Exome copy number variant detection, analysis, and classification in a large cohort of families with undiagnosed rare genetic disease.

American journal of human genetics

Copy number variants (CNVs) are significant contributors to the pathogenicity of rare genetic diseases and, with new innovative methods, can now reliably be identified from exome sequencing. Challenges still remain in accurate classification of CNV pathogenicity. CNV calling using GATK-gCNV was performed on exomes from a cohort of 6,633 families (15,759 individuals) with heterogeneous phenotypes and variable prior genetic testing collected at the Broad Institute Center for Mendelian Genomics of the Genomics Research to Elucidate the Genetics of Rare Diseases consortium and analyzed using the seqr platform. The addition of CNV detection to exome analysis identified causal CNVs for 171 families (2.6%). The estimated sizes of CNVs ranged from 293 bp to 80 Mb. The causal CNVs consisted of 140 deletions, 15 duplications, 3 suspected complex structural variants (SVs), 3 insertions, and 10 complex SVs, the latter two groups being identified by orthogonal confirmation methods. To classify CNV variant pathogenicity, we used the 2020 American College of Medical Genetics and Genomics/ClinGen CNV interpretation standards and developed additional criteria to evaluate allelic and functional data as well as variants on the X chromosome to further advance the framework. We interpreted 151 CNVs as likely pathogenic/pathogenic and 20 CNVs as high-interest variants of uncertain significance. Calling CNVs from existing exome data increases the diagnostic yield for individuals undiagnosed after standard testing approaches, providing a higher-resolution alternative to arrays at a fraction of the cost of genome sequencing. Our improvements to the classification approach advances the systematic framework to assess the pathogenicity of CNVs.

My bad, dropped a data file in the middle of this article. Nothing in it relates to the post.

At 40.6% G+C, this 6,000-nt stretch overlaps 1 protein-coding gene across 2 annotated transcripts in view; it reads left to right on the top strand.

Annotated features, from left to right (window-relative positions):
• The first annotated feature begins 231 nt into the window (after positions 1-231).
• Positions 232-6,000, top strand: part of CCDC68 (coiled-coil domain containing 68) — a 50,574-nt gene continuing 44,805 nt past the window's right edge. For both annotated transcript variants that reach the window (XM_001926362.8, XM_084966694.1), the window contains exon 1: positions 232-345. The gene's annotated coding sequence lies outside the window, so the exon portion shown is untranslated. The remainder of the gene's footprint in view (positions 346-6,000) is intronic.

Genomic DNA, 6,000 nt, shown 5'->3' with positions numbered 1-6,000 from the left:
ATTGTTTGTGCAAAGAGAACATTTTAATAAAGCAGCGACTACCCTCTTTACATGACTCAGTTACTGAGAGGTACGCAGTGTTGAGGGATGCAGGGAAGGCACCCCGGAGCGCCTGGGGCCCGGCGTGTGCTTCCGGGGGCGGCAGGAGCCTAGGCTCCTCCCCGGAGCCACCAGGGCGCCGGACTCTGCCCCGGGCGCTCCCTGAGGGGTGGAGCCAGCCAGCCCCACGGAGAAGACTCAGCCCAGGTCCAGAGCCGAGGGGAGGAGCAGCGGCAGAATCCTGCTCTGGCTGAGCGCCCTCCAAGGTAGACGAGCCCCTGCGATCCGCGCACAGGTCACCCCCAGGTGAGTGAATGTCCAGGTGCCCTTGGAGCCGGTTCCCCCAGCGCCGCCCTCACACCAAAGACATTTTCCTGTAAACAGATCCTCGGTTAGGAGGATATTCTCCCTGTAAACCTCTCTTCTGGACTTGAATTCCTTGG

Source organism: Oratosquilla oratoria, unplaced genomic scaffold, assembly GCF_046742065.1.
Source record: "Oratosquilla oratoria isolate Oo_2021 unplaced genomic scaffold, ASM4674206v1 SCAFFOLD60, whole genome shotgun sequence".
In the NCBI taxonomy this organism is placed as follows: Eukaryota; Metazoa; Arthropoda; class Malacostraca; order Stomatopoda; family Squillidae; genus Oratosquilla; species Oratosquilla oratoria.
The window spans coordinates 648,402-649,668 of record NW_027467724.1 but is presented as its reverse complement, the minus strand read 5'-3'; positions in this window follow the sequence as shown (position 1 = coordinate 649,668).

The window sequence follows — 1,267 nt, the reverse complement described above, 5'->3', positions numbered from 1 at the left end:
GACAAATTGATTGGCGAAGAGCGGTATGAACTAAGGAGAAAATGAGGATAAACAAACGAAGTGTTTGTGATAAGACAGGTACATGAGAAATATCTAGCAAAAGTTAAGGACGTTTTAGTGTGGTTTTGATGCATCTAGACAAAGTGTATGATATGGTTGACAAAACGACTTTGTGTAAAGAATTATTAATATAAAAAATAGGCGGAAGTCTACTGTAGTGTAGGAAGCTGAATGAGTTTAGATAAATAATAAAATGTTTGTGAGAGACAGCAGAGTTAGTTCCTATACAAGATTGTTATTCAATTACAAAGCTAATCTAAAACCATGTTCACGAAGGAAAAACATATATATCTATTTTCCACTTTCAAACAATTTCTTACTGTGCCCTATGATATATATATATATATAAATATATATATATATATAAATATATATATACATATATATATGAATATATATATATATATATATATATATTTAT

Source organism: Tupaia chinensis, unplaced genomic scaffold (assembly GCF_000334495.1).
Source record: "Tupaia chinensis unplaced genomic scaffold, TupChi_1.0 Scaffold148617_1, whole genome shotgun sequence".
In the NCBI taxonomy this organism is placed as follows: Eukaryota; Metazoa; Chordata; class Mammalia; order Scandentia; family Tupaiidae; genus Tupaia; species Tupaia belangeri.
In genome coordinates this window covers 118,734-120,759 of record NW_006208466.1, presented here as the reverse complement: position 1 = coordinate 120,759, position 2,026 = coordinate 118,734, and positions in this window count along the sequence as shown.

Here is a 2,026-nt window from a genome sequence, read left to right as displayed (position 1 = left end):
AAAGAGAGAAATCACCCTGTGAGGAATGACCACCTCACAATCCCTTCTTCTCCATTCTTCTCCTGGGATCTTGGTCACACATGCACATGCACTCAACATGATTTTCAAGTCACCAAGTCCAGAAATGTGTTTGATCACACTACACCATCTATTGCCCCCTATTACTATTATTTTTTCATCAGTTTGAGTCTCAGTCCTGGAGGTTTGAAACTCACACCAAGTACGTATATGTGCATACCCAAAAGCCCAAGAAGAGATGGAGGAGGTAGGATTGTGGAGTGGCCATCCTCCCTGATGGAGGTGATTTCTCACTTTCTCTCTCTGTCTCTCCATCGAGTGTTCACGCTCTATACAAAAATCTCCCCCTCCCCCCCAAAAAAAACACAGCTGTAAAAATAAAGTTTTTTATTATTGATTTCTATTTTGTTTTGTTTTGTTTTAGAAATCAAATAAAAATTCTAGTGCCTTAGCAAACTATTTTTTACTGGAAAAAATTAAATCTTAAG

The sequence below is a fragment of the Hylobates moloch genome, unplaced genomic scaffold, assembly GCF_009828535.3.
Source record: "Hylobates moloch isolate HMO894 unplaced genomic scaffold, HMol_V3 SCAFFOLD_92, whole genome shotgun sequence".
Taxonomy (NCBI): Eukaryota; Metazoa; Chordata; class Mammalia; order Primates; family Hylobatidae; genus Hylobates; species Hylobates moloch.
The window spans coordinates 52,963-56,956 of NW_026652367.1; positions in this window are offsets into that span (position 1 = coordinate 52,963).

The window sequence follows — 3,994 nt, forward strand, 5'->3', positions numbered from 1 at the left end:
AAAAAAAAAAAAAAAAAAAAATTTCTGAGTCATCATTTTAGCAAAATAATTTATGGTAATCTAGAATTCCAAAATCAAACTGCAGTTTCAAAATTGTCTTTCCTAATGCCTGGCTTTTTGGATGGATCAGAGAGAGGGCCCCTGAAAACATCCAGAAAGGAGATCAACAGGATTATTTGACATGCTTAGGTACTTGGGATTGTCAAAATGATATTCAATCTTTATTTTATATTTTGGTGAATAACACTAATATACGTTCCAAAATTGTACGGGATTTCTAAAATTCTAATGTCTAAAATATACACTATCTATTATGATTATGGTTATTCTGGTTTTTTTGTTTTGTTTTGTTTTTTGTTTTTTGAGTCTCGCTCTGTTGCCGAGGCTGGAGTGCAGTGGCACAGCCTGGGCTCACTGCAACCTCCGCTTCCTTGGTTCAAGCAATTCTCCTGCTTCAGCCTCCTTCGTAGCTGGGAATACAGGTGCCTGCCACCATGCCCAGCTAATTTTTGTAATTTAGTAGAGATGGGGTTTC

Year of Publication
American journal of human genetics
Date Published
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